Many businesses have selected integrity as a core value. They’ve written their Mission Statement to reflect it. Their employees are proud to parrot the word. However, when asked, many employees don’t know what the word means. If you really want to be an organization who prides itself for being integrious—for going above and beyond while maintaining high standards—you’d better define what integrity means and educate your employees.
If your employees can’t, don’t, or won’t do what they say when they promised, how can you create an organization which is integrious? How can it do what it says, when it says it will, to a higher standard than is typical in your industry when your people don’t understand that it’s part of their job?
I think about integrity a lot because it’s one of my top 5 core values. Do what you said you’d do, when you said you’d do it, and do it to a higher standard than normal. Do you really want to be someone who’s known for your integrity? For leading an organization known for its integrity? If so, you first must know what your definition of integrity is; then live by it!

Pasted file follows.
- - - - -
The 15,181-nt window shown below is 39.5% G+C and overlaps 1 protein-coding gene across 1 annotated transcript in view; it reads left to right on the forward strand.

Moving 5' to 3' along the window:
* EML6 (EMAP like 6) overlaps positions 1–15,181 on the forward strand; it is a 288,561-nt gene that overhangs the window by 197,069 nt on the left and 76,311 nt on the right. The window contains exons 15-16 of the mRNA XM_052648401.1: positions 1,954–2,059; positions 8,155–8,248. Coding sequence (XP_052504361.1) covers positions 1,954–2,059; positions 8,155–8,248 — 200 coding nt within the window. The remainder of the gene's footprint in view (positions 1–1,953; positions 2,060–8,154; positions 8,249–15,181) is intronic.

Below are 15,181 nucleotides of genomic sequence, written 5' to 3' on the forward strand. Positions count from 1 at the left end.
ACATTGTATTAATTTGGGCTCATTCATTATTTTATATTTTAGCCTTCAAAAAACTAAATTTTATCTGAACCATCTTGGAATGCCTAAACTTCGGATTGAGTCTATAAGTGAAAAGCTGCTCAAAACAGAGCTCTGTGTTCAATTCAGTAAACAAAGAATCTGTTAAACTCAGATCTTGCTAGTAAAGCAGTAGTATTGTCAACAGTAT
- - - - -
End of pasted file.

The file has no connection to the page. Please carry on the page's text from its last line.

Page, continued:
I have to remind myself daily: what I’m tolerating, I’m encouraging. We need to define the limits of what we will and won’t accept. I’ll repeat: What we tolerate, we encourage. Define your core business values. Lead with them. Teach them to your organization. Don’t encourage what you don’t want to be repeated. If you value integrity, do what you say you’ll do, when you say you’ll do it, to a higher standard than normal. Don’t tolerate anything less.